I'm not sure what happened to the stiff Republican opposition when the vote actually came up? Where was John McCain's valiant filibuster? Maybe they took a look and saw how popular the program was and realized the only real constituency opposed to it were people like them who are ideologically opposed to government and social cooperation in almost any form. That's a pretty small group.

So, Mr. Boehner, if we can handle this--and by all accounts we have--then can we also get a national health insurance plan?

Wednesday, August 5, 2009

It's always in the fine print.

Corporations! Posters

In conservative health care mythology, an educated health consumer chooses the best policy for his or her personal situation, and if the insurance company does something disagreeable, the consumer simply takes her business to another company--punishing bad the corporate behavior and rewarding the good. This way, so the theory goes, the insurance companies are always improving in a survival-of-the-fittest competition for the American consumer.

But the "free market" fairy tale ignores some major problems. Here are just two.

First, choosing a health insurance policy is not the same thing as shopping for consumer goods. Whether you're shopping around for a new TV or trying on different shirts, you can make informed comparisons and pretty much know what you're going to get when you make your purchase. With a health insurance policy, at best you have a general idea of the way your policy works. But the nuances--which have a way of jumping up and biting you--are coded in lawyer-speak and hidden in an "explanation of benefits" booklet that changes every year. Or they're in the fine print in one of the many documents you signed to buy your policy in the first place.

Also, chances are that when you learn some sordid detail of your policy, it will be at a time when you or a loved one is sick or in a lot of pain and you are under stress. You may be under financial stress too from the premiums, co-pays, and deductibles you've already paid and maybe from being out of work. You can't exactly jump into a new policy at this point. And you're in a pretty weak position to argue with the company you're stuck with. You are anything but a highly-mobile, educated consumer in a free market. You are caught in a scheme to enrich few at the expense of many.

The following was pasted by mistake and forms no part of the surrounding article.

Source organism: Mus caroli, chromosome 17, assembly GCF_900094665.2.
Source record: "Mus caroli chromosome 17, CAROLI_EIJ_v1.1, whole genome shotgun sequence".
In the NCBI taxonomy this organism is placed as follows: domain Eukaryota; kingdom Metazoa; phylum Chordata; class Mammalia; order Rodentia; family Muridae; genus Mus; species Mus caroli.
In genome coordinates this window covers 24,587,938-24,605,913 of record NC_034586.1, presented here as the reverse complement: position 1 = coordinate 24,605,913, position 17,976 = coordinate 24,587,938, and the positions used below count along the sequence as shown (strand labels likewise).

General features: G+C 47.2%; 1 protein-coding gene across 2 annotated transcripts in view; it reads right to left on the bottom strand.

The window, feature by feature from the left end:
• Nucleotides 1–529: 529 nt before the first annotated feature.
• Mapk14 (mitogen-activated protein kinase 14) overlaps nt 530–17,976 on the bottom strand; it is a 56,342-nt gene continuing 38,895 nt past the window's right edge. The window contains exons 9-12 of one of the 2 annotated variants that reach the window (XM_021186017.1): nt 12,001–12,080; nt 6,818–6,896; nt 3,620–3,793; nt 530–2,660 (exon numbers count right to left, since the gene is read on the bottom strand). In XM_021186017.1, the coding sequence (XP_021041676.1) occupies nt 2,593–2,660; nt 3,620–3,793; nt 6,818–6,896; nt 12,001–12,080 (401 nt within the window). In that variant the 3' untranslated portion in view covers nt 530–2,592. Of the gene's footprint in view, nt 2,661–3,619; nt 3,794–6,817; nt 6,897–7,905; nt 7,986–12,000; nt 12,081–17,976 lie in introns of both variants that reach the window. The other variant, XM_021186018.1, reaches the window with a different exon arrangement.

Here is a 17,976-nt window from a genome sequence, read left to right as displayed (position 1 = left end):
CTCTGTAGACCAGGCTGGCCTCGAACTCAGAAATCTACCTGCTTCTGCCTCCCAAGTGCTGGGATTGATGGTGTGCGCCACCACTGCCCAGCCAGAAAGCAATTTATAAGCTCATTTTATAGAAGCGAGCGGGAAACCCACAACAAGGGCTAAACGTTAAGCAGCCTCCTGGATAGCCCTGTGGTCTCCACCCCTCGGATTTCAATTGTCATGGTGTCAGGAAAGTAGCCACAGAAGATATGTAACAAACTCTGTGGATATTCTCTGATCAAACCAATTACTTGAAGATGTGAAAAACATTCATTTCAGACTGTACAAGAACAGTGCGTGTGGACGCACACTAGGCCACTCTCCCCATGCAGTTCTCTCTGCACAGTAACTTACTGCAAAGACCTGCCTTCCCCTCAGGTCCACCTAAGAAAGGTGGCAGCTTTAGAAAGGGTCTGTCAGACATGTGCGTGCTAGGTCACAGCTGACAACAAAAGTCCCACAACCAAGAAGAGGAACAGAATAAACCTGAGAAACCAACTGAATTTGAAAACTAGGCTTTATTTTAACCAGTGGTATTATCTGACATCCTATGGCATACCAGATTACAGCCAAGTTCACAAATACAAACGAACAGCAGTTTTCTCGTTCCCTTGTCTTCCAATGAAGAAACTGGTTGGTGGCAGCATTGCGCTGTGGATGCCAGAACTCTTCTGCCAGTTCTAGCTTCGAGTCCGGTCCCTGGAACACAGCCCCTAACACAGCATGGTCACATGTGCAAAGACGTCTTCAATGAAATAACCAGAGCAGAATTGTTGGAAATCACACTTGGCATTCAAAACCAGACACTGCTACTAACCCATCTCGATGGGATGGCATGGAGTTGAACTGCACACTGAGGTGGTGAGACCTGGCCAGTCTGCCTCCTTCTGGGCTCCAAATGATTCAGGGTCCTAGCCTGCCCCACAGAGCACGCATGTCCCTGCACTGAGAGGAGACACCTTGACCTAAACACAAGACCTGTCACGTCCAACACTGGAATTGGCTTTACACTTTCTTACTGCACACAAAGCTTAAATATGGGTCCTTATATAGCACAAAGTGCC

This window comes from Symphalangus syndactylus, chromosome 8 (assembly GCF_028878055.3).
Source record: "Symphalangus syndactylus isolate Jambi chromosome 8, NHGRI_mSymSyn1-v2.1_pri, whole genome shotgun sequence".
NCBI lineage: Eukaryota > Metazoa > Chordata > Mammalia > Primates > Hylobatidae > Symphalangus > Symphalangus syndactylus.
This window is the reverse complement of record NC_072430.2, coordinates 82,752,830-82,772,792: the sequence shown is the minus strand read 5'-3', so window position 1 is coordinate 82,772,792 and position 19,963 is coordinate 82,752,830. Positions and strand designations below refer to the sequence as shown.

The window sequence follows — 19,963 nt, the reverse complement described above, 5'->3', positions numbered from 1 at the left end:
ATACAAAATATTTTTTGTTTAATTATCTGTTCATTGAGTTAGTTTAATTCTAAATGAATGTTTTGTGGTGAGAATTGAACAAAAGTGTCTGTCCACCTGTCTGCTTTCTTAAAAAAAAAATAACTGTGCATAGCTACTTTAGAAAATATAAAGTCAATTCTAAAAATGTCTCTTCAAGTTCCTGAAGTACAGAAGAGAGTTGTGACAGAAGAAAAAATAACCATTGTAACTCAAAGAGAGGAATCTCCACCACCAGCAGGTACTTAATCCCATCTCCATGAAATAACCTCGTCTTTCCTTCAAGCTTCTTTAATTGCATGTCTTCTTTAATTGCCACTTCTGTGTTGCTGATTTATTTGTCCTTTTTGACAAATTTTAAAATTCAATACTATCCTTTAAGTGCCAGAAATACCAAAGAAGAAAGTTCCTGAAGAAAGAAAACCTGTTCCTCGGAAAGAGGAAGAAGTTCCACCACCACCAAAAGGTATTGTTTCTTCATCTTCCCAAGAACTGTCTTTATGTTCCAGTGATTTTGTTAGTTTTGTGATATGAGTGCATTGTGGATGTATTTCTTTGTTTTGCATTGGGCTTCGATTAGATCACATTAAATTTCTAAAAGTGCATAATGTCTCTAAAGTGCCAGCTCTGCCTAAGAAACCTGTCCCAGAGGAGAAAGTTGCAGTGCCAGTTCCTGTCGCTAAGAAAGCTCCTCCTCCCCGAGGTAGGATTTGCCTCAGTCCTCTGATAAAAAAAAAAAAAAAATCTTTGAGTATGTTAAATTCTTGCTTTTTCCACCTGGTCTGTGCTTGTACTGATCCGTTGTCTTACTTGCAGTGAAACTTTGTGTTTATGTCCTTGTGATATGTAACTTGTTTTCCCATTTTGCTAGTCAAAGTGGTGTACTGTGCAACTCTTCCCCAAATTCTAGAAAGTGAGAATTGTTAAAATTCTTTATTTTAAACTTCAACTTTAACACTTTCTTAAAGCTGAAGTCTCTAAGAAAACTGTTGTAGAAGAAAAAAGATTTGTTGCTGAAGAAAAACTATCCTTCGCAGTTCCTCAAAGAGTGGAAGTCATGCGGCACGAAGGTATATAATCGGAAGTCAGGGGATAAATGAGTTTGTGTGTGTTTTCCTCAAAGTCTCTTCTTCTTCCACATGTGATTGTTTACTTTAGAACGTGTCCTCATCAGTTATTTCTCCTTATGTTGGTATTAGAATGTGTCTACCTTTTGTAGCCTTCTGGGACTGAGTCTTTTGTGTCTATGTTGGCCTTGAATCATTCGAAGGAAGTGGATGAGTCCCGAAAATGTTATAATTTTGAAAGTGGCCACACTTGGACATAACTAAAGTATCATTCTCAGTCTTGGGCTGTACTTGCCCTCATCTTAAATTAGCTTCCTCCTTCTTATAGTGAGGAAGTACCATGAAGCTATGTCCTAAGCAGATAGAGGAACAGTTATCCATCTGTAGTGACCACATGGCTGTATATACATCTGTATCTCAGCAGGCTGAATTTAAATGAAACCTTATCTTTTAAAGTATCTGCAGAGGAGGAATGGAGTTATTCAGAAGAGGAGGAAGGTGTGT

These are just two reasons why it makes no sense for coverage of our medical expenses to be left up to organizations that exist primarily to increase their own quarterly profits and shareholder value.

Tuesday, August 4, 2009

The Health Insurance Industry: National Parasite


How does America spend more money per capita on health care than any other nation in the world and still not even cover everyone? In part because we rely on an incredibly wasteful health insurance industry to deliver our care. Our enormous national wealth, which could guarantee quality medical care for every American, is instead wasted maintaining an inefficient and immoral system.

Where are our health care dollars going?
  • Health insurance company profits. (I'm having a very hard time finding estimates of total profit margins for the industry as a whole. Tell me if you know where to look.)
  • Health insurance company executive salaries.
  • Duplicative administrative costs throughout the industry... which is enough money to cover all uninsured.
  • Health insurance company advertising.
  • Political donations and lobbying against a system that puts people before profits.
  • Blimps 'n stuff!

Monday, August 3, 2009

General Electric and News Corp to Rein in TV Talking Heads

On Saturday, a front-page story in the New York Times reported that the ongoing battle between MSNBC's Keith Olbermann and Fox News Channel's Bill O'Reilly has been ordered to an end by their corporate parents. Jeffrey Immelt, CEO of MSNBC's parent company General Electric, and Rupert Murdoch, CEO of Fox's parent company News Corporation, reportedly met in mid-May and discussed a truce between their respective cable TV talking heads. The problem wasn't so much that the Big O's were being harsh with one another--conflict sells after all--it was that each was directing much of his ire at the other's parent company. Olbermann regularly ripped into Murdoch and News Corp, and O'Reilly attacked Immelt and G.E. And that was apparently too far for the corporate titans, so with a handshake they promised to reign in their boys and end the feud.

This is what President Obama might call a "teachable moment." As much as we like to think of Fox and MSNBC as polar opposites, they share a fundamental common ground: They are both corporations. Specifically, they are both subsidiaries of giant corporate conglomerations. The products they sell are news and opinion--and in Fox's case pornography--but they exist to produce profit for G.E. and Rupert Murdoch. General Electric and News Corporation (like all corporations) have a lot in common: they want profits as large as possible, tax policies that are favorable to large corporations, less government regulation, and low-wage unorganized workers, to name a few. And this is why the mainstream media is inherently of a conservative bent. It is tied to the corporate status quo. The incentive, at least, will always be to bend the news and opinion to support the interests of their particular corporations, their major sponsors, and corporations in general.

I'm not saying ignore everything you hear from for-profit media. I'm saying the next time someone claims that the mainstream media is "liberal," remember that the media is corporate first and foremost.